there that are open source and community driven, but there’s something about Linux as a piece of software and as a community that just holds me to it. And honestly, I don’t see anything wrong with my Operating System of choice being referred to as a “religion” as it sometimes is. I don’t care if your Operating System is technically better, if it has better games, more carefree installs and upgrades… I don’t care if your OS makes it quicker for you to do what you want to do. What I do care about is that Linux is the right OS for me and the OS that best fits my needs. If my needs change and the OS fails to adapt, I’ll either adapt it myself, or change the OS I use, but until then Linux is far from what’s right for everyone, and I could care less, because it’s what’s right for me.
I’d like to conclude by saying that I realize a lot of my points seem to follow similar lines, they are almost sub points of one another. So if the article seemed a bit redundant at times, I do apologize. I feel as though these points, although pretty much all along the same line of thought are separate and simply tie in to each other very well. The ability and desire to use Linux as an OS requires that you have the ability and desire to learn it as your OS, and this would assume you are able to upgrade, install, and entertain yourself etc. Most people lack the desire to use Linux and therefore end up simply as people with the desire NOT to use windows, so they move to Linux very halfheartedly (See point #1).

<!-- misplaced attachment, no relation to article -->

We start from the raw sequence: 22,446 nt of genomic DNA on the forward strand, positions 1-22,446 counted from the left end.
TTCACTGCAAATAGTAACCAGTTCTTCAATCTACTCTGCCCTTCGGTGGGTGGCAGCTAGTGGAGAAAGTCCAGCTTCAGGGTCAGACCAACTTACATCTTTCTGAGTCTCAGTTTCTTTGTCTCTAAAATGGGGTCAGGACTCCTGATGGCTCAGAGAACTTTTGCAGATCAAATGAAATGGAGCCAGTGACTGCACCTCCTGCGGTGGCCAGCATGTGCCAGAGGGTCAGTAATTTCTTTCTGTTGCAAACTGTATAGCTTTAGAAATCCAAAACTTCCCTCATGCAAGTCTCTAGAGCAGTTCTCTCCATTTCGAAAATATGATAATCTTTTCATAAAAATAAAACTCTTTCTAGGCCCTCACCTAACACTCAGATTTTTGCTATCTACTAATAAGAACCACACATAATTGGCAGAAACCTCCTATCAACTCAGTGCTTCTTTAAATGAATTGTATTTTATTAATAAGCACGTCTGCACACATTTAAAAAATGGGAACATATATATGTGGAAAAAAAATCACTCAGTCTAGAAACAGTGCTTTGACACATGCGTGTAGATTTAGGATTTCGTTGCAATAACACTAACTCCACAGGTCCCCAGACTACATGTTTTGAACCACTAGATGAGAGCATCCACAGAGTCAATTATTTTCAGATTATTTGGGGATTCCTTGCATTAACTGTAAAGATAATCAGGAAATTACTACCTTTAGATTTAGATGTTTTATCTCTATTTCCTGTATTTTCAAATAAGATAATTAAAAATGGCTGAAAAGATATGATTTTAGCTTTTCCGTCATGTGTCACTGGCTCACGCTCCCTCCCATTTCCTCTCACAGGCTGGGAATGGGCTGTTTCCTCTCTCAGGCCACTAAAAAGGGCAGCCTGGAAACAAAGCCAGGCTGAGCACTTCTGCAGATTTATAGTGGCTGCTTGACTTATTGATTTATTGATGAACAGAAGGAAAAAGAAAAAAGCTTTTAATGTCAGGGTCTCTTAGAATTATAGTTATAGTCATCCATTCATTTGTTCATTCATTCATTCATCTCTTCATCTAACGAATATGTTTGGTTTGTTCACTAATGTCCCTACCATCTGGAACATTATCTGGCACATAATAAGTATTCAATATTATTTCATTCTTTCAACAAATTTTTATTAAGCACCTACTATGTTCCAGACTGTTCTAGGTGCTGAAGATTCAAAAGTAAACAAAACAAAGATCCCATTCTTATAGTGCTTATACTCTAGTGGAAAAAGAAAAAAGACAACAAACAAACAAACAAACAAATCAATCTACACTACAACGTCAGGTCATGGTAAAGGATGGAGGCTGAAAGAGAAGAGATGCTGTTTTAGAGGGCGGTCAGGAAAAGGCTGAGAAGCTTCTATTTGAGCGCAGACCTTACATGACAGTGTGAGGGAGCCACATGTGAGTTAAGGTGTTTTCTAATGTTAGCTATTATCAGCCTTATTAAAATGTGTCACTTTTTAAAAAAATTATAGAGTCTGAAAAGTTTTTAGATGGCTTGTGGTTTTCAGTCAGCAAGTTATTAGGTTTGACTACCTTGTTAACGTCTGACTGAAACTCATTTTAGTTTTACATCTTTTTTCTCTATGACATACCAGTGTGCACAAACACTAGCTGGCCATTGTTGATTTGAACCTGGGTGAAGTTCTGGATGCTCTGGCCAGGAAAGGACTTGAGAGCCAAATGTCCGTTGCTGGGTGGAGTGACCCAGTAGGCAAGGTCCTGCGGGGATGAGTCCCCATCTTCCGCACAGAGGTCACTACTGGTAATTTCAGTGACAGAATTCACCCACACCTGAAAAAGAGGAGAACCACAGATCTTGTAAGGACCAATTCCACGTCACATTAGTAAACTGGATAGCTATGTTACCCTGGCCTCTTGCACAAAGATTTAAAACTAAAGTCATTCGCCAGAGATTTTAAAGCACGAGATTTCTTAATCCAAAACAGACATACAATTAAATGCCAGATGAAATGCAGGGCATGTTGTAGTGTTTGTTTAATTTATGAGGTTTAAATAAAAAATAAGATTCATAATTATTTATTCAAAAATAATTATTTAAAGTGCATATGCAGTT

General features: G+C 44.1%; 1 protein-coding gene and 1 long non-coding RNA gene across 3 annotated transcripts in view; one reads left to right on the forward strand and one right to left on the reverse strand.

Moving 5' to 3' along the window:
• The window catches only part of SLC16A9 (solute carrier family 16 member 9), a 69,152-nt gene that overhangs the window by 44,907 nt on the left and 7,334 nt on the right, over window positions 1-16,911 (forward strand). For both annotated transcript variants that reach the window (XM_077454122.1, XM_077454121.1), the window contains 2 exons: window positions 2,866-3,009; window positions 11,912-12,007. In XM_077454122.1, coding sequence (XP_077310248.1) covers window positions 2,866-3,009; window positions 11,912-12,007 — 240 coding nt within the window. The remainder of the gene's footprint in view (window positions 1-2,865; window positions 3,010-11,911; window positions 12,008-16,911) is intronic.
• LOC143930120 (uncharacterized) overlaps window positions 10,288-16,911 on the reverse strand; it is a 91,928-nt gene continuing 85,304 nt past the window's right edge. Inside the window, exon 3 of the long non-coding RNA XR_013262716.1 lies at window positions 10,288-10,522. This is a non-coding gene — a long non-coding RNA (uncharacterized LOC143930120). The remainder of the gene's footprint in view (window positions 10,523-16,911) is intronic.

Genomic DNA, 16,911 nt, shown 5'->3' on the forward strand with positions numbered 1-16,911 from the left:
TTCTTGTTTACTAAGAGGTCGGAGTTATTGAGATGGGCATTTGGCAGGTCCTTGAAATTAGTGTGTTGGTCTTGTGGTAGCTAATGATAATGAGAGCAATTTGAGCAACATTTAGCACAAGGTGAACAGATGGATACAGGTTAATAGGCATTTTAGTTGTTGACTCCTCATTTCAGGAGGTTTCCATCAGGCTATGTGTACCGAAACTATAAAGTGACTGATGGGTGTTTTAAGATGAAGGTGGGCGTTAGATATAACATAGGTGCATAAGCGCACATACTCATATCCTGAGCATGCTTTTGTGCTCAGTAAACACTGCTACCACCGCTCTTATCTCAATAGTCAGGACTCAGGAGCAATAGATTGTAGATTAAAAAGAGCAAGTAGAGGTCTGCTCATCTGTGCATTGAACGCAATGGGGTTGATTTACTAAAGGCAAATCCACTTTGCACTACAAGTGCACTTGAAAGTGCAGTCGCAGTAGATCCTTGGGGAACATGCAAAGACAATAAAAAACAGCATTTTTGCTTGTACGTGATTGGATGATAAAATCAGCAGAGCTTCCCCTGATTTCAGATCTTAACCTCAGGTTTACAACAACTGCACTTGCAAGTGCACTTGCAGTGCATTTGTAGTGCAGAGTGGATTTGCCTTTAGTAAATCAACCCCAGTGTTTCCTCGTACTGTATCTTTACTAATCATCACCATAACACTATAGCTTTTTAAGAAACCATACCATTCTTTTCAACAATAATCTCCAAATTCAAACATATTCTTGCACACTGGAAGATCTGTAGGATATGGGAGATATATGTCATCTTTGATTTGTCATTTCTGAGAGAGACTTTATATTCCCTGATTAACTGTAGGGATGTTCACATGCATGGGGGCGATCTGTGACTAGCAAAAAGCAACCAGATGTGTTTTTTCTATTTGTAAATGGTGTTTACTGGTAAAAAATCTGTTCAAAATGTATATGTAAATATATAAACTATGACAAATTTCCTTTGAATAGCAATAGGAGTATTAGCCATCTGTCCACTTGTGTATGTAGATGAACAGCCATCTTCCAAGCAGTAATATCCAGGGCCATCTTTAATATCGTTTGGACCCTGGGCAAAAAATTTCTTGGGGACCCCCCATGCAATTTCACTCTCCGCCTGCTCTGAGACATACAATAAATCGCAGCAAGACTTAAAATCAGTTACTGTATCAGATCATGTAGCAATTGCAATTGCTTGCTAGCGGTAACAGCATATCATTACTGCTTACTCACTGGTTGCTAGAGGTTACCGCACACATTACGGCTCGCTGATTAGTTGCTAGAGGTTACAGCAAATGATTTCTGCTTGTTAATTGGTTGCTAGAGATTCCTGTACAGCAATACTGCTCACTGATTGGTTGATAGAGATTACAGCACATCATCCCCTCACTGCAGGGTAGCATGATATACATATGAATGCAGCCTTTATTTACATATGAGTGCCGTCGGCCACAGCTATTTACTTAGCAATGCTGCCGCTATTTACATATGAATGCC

Secondly I’d like to just respond to some of the obvious comments that I’ll probably get from Windows users and Linux users alike.
— If everyone thought like the guy who wrote this article, Linux would go no where. He makes it clear that he really only cares that it fits him and as long as that’s done and over with Linux is the best OS in his eyes.
Apparently whoever might say this hasn’t read what I’ve said good enough. In the end I do summarize by saying I use Linux because it does what I want it to do, and I could really care less if it appeals to Joe Blow desktop users, but throughout I make it very clear that I’m not the only Linux user, and that most Linux users seem to have a similar line of thought. Not so much that we should just abandon the end user and tell them to RTFM, but the fact is that Linux wasn’t created to satisfy the end user, the developer, or anyone really. It was created to satisfy the intellectual curiosity of Linus Torvalds. Where it expanded to after that it did so not by saying “We need to make this so that Joe Blow can use it.” but by saying “We need to make this so that we can use it.” After all, very few Linux Open Source Software developers don’t use Linux, if any, and by that I mean, on the initial level, almost all software we use on Linux was probably started by someone saying “I wish I had that.” not “I wish you had that.”